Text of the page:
Sometimes Vikki Preston is inching her way through the forest when she comes across a grove of tan oak trees that feels special. The plants are healthy, the trees are old, and their trunks are nicely spaced out on the forest floor. “You can feel that the grove has been taken care of,” she says. “There’s been a lot of love and thoughtfulness.”
Tan oak groves have long been tended by indigenous people who still live along the banks of the forested Klamath and Salmon Rivers near the California-Oregon border. Preston, a cultural resource technician for the Karuk tribe, grew up watching her grandfather tend just such a grove—by burning it. Fire helped cleared away small pines, alders, and willows. It killed pests like weevils that ruin acorns, and allowed for new, straight shoots of hazel to grow that can be used for basket-weaving. It left a forest sentineled with sugar pine and oaks, scattered with meadows full of wildflowers and ferns.
Such scenery is rare in the western US today, a result of 1911 federal legislation that made it illegal to ignite fires on public forest lands. That legislation curtailed centuries of forest management by the native Karuk, Yurok, and Hupa people, who had long lived in villages dotted throughout these forests; a 1918 US Forest Service ranger’s memo declared that “renegade Indian” fires were rooted in “pure cussedness.”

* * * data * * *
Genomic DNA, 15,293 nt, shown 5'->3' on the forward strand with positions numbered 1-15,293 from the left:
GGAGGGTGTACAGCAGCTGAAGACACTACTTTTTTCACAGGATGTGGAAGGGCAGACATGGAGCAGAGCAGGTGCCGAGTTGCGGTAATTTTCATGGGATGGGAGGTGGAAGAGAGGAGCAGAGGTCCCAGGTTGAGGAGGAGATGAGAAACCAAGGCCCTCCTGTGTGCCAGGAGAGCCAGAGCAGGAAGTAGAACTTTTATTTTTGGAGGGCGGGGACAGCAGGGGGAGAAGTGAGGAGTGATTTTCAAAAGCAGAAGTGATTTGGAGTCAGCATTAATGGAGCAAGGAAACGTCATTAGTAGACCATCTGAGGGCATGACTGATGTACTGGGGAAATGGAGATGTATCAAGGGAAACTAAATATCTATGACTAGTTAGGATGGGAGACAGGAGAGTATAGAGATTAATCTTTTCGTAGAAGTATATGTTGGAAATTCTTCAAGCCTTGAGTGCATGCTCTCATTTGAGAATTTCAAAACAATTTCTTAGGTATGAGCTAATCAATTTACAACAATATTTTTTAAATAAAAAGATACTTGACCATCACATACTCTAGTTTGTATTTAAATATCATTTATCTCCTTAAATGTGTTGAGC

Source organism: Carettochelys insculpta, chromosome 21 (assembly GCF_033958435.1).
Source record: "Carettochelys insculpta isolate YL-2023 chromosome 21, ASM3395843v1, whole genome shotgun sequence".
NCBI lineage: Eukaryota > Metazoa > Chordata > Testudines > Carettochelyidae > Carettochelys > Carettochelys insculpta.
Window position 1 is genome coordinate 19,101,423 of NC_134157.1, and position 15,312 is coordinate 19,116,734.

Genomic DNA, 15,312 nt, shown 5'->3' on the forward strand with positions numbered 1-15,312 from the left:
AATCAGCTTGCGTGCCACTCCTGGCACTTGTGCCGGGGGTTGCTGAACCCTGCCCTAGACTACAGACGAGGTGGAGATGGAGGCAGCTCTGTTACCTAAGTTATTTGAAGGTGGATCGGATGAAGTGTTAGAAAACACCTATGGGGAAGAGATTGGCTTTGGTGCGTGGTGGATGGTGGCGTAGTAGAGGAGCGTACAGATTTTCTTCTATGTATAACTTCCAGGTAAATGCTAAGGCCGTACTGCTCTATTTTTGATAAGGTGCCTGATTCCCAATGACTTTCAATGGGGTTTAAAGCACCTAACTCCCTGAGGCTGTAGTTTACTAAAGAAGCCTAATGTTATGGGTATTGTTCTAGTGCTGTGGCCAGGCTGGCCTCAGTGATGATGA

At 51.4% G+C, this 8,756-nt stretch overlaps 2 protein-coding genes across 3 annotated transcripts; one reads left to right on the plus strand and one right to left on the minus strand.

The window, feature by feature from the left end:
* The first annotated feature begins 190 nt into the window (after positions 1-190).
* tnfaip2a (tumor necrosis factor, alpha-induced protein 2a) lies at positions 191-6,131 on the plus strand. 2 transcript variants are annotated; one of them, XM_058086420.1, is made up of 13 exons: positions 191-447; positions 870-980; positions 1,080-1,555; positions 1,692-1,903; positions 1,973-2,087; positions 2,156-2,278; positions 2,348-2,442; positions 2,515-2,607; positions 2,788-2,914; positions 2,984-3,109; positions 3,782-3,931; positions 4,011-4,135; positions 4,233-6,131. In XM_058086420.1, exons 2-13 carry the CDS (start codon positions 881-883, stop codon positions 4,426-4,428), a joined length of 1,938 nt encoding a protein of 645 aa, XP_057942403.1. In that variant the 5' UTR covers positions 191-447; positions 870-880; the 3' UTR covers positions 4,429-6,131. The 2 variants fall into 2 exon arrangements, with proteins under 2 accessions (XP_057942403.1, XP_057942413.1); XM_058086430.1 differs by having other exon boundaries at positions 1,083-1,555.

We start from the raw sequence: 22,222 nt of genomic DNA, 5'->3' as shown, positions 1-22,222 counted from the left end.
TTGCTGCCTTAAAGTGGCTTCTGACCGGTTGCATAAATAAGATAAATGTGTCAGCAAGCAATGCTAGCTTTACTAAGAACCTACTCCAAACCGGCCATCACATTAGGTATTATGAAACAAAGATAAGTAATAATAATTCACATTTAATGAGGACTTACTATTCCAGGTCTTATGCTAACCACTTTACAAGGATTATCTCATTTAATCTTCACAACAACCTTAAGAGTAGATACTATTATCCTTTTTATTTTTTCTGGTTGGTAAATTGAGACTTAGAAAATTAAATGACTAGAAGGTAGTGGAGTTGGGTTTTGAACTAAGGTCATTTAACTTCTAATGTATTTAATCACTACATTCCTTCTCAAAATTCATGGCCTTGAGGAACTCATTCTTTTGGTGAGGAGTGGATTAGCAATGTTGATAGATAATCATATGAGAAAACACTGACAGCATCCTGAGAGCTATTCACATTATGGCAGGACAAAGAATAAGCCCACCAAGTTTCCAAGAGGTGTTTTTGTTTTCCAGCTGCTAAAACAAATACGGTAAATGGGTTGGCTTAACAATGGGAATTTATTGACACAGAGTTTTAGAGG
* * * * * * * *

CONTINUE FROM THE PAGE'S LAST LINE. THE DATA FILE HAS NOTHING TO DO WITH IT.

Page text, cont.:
A hundred years later, though, western science and policy-makers are rethinking the subject. Federal forests are now choked with dead leaves, brush, and dense fir trees, a tinderbox for wildfires whirling out of control. Between 1975 and 1985, wildfires burned just over 2,000 acres a year nationwide. In the decade from 2005 to 2015, that number averaged more than 350,000 acres a year. So in a new policy, the Forest Service on July 27 signed an implementation plan for managing public forest lands—an agreement in which both fire and the Karuk play a vital role.
The first project will burn 5,570 acres near Somes Bar, California, with the Karuk, NGOs, and state and federal agencies all working to manage the project’s contracts and workforce for the next 10 years. To prepare the forest, Karuk and other local work crews will first saw away some brush and thick vegetation, lightening the load of flammable material, explains Bill Tripp from the Karuk Department of Natural Resources. They will also use heavy equipment to thin out some dense stands of conifer trees, opening up room for hardwoods that are being shaded out.